What are browser extensions?
Modern browsers like Google Chrome and Microsoft Edge make it easy to access Websites, search the Web, even use other Web apps. But sometimes the browser may not have exactly what you want out-of-the-box. In these cases, a browser extension can help you customize your browsing experience.
Basically, an extension is a tiny piece of software that adds some custom function to your core browser. Think here of things like dark-mode, spell-checkers, ad-blockers, and more. But extensions can also open you to more security risks.
In this short article: an intro to browser extensions. What they do, how they work, how to add / remove them, and some considerations when installing. We’ll also discuss a safer alternative to extensions.
The basics: what is a browser extension?
At essence, Web browsers process information. Uploads from your computer, downloads from the Web, cookies…all this happens in your browser. Even visiting a simple web page requires an exchange of information.
Browser extensions modify this basic flow of information in some way. An extension is a small software module you can choose to install to customize your browser’s appearance or function. A few of these software packages come from the makers of the browser, but more often, they come from third-party developers. There are thousands of browser extensions available, often (though not always) through approved resources like the Chrome Web Store.
What do extensions do?
Extensions can do almost anything. They might enable email encryption, ad-blocking, one-click password storage, spell checking, dark mode, calendar add-ons, and more. Extensions are like specialized agents working with the flow of information through your browser. They might organize your notes, protect you from hackers, or just transform how that information appears in the browser window.
But this also means some extensions have access to everything we do online, from shopping to checking our bank accounts. A poorly-secured browser or a bad extension can expose you and your data, putting you at risk of identity theft or fraud.
Different browsers, different extensions
Firefox and Safari use fundamentally different source codes from Chrome and Brave (which both rely on the open-source Chromium codebase). This means that an extension for Firefox will require a separate version to work for Brave or Chrome. The situation gets more complicated when you realize that some browsers don’t support extensions.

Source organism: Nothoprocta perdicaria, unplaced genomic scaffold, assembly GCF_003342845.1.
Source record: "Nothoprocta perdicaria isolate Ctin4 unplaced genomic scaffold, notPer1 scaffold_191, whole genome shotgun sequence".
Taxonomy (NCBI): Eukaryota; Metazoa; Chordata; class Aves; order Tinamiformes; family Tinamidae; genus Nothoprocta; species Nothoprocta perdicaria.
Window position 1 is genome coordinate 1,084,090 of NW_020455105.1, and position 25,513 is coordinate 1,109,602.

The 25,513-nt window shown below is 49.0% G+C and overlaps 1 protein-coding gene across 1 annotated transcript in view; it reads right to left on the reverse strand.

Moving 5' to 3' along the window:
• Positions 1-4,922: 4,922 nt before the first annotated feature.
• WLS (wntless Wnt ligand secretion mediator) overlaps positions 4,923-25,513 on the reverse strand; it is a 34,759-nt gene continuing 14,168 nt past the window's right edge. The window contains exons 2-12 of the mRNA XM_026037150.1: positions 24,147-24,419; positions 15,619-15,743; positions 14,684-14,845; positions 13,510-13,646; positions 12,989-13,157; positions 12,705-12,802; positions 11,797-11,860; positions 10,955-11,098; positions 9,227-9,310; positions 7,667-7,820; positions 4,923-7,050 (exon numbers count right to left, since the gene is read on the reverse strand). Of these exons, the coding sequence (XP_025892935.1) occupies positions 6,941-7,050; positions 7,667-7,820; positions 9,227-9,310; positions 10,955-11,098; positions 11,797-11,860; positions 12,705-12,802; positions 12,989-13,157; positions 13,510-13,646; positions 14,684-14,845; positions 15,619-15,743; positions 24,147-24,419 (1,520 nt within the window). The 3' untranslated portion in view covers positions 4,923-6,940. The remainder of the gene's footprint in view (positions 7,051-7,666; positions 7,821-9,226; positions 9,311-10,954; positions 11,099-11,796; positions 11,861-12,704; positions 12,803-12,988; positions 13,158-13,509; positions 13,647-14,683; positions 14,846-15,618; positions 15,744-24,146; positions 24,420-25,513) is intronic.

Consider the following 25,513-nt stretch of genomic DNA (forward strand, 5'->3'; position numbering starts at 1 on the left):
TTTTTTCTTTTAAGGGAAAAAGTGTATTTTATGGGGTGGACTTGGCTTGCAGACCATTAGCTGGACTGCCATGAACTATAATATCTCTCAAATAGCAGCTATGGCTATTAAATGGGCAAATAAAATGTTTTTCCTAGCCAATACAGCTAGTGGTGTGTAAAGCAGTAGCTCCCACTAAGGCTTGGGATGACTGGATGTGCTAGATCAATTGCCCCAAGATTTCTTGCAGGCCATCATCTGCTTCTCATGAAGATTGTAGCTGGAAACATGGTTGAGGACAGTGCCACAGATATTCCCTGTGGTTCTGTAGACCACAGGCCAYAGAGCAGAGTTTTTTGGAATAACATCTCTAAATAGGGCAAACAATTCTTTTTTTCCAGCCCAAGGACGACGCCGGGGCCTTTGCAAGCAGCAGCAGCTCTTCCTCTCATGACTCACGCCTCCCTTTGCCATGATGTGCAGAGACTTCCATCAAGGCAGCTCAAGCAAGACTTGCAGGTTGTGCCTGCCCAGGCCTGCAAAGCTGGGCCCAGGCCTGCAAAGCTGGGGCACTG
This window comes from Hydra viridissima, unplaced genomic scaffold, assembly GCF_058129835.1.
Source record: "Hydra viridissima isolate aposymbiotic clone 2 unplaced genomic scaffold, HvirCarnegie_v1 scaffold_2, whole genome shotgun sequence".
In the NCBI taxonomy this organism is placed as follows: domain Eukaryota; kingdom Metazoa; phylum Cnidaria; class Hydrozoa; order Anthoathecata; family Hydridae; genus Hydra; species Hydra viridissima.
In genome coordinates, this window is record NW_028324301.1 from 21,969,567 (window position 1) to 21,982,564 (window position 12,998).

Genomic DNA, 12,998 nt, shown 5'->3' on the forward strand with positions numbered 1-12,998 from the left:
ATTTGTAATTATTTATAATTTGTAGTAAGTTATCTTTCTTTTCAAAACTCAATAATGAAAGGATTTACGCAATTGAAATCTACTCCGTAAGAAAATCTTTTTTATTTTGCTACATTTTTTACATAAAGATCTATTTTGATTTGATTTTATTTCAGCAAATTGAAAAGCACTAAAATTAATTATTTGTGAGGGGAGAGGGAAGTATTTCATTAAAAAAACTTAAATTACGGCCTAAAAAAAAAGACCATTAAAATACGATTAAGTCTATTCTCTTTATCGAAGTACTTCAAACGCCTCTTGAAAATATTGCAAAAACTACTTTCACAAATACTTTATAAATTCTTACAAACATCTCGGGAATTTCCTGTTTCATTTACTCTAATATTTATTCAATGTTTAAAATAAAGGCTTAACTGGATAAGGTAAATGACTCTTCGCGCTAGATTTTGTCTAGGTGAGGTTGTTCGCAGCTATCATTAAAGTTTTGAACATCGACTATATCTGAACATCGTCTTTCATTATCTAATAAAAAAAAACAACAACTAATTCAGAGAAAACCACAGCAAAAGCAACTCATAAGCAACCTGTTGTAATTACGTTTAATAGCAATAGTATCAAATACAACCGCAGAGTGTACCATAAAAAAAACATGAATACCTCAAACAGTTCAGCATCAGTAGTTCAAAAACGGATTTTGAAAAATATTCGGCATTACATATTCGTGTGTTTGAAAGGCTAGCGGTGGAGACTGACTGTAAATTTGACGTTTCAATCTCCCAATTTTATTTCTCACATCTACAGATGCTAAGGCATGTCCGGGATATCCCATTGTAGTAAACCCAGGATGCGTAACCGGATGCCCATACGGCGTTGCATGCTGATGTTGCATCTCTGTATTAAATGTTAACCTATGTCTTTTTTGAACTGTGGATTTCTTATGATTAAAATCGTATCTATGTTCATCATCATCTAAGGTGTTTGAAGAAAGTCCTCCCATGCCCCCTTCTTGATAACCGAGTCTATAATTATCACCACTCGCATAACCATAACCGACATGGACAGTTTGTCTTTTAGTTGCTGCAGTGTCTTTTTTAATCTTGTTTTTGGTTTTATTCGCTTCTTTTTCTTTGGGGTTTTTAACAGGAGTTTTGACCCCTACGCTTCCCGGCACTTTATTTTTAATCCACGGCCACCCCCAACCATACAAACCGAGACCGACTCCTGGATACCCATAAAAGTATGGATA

But more and more browsers are now relying on the Chromium engine; browsers that share source code can also share extensions.
Browser extension security and privacy
One of the issues that come up frequently with browser extensions is the question of security. Cyber-security and online privacy are critical topics, and there are several issues you should be aware of when using a browser extension.
Any add-on to your browser carries a bit of additional risk. An extension is simply another bit of software, and if that software has a weakness (or it’s downright malicious), you could open yourself up to security issues. Since we bank online, conduct business online, make purchases online, and keep up a social life online, our browsers have access to virtually all of our personal information. A malicious or flawed extension opens the door for theft of that information.
The first step to managing security and privacy with extensions, is to ensure you’re using the most secure and private browser (more on that later). Second, you’ll want to have good hygiene with your extensions: knowing where those extensions come from, and limiting the number you install.
How to use extensions safely
There are four main things to consider for safe use of extensions:
- Checking who makes the extension (along with the total downloads and reviews)
- Keeping track of what you’ve installed
- Being careful not to install too many extensions
- Periodically reviewing and removing unused extensions
We’ll review each of these below.
Check the extension source
Before you install an extension, you should ask a few questions:
- Is it made by a reputable source?
- Have lots of other people downloaded the extension?